“He who is not courageous enough to take risks will accomplish nothing in life.” – Muhammad Ali
I often get asked how I got started as a business analyst by others either starting out on their journey, or those looking to break into the world of business analysis. I like to think that it was a serendipitous moment which needed persistence, providence, perseverance and some other pithy alliterative adjectives which I really can’t think of as I write this at 5:45 in the morning. (Considering I’m not really a morning person, I’ve never fully understood why I tend to do my best and most creative writing between 1am and 5am.)
The other question people ask me is why I decided that this was the career path I wanted to take. This one is not as straightforward to address, and my answer has changed as I’ve got older and more experienced with time.
When I first discovered business analysis, I was actually looking to become a Project Manager; my aim was to gather some experience under my belt by working as a project analyst, while hoping to shadow and learn from the PM. What actually happened was that I discovered that I loved the role of the BA – although I didn’t fully understand what it was – and blew off my initial dreams of managing budgets, writing PIDs and drawing up Gantt charts to pursue my newly found love of process mapping and requirements elicitation.
I think that there was something in business analysis which connected with what seemed like a long since dormant part of me that was equal parts inquisitive, creative and logic-driven. I enjoyed being able to see the effect that my work would have on a function, a system, a department, an organisation. Having spent a time working in an operational function and a call centre, I remember feeling distinctly frustrated that, rare incidents such as resolving complaints or a particularly tricky customer query aside, I did not or could not see the tangible lasting impact of processing case after case, or fielding calls all day, every day. In business analysis, I could see the changes that were initially outlined, then built out and implemented – the change was, for a time at least, present and real to me, and to the client I was tasked with delivering for. Of course, there is the existentialist quandary that any change effected by a BA is transient, and unlikely to last more than five years before a future change replaces it; calling into question the very idea of a business analyst’s legacy overall – but I digress.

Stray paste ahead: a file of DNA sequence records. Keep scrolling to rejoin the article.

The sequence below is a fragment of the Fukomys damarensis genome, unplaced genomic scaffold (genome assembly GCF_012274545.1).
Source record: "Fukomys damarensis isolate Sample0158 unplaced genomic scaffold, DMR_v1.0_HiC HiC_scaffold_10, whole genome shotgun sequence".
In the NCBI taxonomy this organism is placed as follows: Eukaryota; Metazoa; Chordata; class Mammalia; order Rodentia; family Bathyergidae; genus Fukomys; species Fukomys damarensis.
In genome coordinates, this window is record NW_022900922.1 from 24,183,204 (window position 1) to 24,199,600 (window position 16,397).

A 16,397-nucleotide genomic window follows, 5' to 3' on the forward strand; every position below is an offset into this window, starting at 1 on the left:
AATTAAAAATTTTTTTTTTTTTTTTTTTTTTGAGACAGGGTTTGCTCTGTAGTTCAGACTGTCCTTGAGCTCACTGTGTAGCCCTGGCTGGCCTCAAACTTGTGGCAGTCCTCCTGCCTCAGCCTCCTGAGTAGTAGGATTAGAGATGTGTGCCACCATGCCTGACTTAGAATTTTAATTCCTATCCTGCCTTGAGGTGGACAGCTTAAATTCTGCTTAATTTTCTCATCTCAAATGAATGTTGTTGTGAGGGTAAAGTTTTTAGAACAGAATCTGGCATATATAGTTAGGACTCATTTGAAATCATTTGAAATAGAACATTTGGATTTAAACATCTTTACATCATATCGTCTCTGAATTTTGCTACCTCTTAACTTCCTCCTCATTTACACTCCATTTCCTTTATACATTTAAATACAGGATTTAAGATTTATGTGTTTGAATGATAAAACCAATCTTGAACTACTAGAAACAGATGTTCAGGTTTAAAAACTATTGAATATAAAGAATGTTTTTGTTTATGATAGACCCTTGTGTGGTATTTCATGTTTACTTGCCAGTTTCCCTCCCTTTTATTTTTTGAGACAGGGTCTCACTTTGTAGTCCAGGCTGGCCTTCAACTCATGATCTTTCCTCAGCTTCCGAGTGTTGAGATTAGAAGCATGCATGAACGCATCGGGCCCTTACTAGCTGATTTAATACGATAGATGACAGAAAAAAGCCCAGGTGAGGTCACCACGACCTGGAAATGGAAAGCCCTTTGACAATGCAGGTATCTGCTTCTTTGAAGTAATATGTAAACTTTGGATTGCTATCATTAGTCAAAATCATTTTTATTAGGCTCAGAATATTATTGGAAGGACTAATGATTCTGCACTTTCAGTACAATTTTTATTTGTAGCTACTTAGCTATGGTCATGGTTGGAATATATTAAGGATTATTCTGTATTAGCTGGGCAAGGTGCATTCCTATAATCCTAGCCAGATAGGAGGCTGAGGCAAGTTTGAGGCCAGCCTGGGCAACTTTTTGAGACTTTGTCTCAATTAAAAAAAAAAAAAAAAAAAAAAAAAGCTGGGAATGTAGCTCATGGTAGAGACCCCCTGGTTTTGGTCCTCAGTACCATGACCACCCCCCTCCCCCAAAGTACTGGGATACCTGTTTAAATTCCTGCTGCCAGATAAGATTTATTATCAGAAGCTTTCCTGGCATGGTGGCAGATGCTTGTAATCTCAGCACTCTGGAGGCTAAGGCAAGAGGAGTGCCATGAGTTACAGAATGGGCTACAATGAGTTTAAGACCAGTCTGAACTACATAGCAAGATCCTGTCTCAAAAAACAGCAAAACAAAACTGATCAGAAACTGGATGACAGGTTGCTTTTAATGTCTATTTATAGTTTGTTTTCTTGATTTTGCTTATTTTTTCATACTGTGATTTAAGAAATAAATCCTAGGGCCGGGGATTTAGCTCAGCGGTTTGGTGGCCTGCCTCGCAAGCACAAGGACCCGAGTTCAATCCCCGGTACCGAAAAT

Business analysis can mostly be a fulfilling and enjoyable career, but it isn’t for everyone. There is the paradox that one may possibly experience a sense of repetitiveness and ennui, despite working on different projects, each with its own discreet lifespan. This can be particularly so for BAs who are assigned to a single business function or who specialise in a niche product or industry, and have little to no opportunity to gain exposure to other areas outside of that niche. My own experience has shown this to be common for those working in Financial Services, and within that vertical, the investment banking and the Life & Pensions markets. Fortunately, a number of organisations – especially those with established and mature BA Change Practice functions – have recognised that this is not beneficial to either the business analyst or the organisation itself, and will facilitate cross-functional exposure with other areas.
Moreover, the work itself can end up being somewhat repetitive through no fault of the business analyst, as a BA can often be pigeonholed into distinct duties.
“Ah yes, you’re the requirements guy.”
“The BAs are the ones who design my processes.”